Texas, a State that has Been Ravaged by COVID, is Leading the Country in Housing Starts

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Robison Wells
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The rest of the United States has taken a 12 percent dip in apartment construction during the first half of the year, and Texas is seeming to be coming through relatively unscathed, according to a survey by RentCafe.

In housing starts, particularly apartments, Dallas-Fort Worth is leading the pack nationwide and not just now, but for the last three years combined. Where highly-packed urban areas like NYC and LA have seen their populations decline somewhat due to overcrowding, Dallas-Fort Worth has seen their growth blossom by 117,000 residents in just 2018 and 2019 and shows no sign of stopping.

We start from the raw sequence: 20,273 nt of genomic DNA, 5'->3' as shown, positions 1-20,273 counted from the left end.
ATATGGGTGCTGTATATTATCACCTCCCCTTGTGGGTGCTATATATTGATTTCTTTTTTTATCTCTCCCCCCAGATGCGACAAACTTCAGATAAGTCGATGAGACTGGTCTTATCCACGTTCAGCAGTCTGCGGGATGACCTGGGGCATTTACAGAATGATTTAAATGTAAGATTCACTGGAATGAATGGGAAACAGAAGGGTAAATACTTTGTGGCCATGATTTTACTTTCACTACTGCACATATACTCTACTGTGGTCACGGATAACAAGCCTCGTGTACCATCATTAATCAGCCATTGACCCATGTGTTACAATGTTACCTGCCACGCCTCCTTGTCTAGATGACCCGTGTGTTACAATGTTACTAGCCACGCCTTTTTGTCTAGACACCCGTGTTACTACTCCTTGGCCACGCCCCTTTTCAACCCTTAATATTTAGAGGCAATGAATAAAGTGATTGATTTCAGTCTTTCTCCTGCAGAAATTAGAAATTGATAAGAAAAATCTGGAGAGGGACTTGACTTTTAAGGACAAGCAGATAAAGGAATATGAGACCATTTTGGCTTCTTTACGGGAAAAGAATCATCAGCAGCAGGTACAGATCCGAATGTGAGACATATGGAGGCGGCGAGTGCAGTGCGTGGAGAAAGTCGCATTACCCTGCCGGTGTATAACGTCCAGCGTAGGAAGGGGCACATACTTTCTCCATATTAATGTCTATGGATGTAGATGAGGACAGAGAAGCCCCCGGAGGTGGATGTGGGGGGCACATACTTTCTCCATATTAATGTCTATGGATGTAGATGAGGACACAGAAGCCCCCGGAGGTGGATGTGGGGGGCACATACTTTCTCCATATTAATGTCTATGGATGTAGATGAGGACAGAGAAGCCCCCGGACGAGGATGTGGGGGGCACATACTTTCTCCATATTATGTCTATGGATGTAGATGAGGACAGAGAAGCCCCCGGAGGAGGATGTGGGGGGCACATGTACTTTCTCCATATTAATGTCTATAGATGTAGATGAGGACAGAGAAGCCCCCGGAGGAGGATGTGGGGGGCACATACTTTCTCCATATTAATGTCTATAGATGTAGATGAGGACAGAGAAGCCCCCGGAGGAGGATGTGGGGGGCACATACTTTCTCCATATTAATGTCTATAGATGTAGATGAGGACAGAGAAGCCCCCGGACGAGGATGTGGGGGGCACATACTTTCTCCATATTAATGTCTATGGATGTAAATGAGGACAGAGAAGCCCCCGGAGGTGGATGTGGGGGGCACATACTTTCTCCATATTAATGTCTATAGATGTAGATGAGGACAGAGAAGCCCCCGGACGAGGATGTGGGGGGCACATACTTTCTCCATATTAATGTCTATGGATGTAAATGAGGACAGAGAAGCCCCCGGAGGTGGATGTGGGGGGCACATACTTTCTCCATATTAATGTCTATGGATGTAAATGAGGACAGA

Houston came in third place (New York still managed to snag second) with a staggering 90,000 new residents from 2019-2019, which has only been slowed by a downturn in energy-related jobs, particularly oil-related jobs (most likely due to the shaky price of crude oil in the world right now.)

Austin, a hub for the younger crowd, saw its population grow by 62,000 residents with more than 9,000 new residential projects. The city has added 50,000 new units in the last four years.

Finally, San Antonio added nearly 3,000 projects in Q1 and Q2.

It’s not all rosy. The Lone Star State expects that the housing market will contract with delays in funding and permits and restrictive measures for virus control. It may be a rough couple of years for the king of housing. But for now, things are flying high.

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